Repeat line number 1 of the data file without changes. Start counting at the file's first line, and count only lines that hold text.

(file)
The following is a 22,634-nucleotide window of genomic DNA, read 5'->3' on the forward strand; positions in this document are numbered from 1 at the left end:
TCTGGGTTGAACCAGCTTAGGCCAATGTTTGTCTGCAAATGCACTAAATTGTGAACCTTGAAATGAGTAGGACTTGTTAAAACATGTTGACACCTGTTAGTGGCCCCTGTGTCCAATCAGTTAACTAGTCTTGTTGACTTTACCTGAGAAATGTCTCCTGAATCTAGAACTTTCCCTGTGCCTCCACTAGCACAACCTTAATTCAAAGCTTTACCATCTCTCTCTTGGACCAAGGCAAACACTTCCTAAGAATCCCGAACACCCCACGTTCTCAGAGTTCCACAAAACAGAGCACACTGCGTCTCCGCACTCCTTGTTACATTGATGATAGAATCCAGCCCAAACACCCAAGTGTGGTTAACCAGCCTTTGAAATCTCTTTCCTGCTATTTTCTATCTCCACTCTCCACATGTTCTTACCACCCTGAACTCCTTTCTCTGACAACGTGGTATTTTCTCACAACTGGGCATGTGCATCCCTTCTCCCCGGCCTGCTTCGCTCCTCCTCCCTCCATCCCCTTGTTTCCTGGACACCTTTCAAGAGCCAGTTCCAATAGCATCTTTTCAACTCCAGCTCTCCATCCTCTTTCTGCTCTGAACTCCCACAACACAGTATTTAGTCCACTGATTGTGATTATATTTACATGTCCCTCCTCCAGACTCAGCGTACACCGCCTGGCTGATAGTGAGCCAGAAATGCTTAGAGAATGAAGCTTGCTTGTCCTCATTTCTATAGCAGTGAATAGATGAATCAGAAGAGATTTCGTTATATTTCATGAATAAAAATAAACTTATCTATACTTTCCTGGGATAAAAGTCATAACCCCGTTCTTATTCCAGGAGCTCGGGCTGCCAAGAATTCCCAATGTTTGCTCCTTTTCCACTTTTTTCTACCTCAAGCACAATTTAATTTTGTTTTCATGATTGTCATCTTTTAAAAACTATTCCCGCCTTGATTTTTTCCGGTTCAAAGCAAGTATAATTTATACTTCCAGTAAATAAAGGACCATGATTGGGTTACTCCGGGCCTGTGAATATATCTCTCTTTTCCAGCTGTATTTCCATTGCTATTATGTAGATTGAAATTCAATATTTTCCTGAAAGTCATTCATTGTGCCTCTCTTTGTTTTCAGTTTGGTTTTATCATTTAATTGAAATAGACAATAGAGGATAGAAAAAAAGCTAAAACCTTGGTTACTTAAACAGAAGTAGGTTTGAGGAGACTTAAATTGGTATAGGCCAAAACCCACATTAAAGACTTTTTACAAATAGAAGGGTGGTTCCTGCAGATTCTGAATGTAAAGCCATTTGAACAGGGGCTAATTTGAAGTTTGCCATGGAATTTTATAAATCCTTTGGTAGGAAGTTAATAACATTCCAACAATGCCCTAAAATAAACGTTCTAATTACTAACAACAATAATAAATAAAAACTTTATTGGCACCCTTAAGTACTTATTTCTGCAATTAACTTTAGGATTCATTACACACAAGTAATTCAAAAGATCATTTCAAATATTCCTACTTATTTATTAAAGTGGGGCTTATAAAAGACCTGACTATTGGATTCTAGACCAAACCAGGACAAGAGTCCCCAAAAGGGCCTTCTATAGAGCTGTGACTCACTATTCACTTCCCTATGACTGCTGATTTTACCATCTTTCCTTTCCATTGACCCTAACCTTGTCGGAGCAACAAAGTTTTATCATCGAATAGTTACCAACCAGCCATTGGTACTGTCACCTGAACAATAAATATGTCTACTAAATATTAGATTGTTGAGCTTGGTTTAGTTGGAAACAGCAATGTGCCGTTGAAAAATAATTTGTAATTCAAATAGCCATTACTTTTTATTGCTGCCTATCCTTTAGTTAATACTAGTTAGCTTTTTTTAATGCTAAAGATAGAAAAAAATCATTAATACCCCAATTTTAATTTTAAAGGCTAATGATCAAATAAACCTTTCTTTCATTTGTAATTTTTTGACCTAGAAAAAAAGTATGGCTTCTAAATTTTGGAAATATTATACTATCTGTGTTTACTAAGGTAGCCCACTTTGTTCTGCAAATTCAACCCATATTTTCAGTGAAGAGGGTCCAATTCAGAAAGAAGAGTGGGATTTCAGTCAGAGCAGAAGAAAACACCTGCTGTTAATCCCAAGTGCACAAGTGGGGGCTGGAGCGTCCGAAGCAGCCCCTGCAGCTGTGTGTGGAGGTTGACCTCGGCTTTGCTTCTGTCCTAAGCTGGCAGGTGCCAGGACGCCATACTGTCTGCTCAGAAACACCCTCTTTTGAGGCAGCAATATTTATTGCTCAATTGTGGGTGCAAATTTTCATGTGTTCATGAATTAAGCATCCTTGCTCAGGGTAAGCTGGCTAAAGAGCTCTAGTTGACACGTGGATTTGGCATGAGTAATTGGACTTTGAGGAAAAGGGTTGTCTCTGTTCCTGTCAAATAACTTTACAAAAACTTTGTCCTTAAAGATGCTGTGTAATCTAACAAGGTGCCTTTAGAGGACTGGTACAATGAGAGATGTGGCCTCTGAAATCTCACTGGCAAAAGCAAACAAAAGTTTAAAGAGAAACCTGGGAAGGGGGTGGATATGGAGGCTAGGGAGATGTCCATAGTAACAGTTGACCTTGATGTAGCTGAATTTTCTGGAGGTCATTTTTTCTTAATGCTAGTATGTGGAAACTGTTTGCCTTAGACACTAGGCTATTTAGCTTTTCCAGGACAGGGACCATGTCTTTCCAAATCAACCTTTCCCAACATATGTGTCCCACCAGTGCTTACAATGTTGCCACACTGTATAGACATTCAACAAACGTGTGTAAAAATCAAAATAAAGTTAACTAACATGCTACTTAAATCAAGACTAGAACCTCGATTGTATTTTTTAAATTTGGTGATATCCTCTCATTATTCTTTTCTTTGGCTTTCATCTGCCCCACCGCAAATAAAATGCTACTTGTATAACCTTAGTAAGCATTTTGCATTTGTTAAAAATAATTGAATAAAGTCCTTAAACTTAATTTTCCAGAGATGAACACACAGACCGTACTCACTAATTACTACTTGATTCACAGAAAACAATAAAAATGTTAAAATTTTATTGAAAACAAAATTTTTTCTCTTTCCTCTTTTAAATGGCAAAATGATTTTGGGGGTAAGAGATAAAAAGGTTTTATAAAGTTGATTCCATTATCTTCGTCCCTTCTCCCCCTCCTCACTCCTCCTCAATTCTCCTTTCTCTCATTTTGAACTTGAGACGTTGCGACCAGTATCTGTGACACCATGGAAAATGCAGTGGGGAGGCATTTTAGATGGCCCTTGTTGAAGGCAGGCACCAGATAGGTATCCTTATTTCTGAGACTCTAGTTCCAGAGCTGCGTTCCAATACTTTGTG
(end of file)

The following is a 22,634-nucleotide window of genomic DNA, read 5'->3' on the forward strand; positions in this document are numbered from 1 at the left end: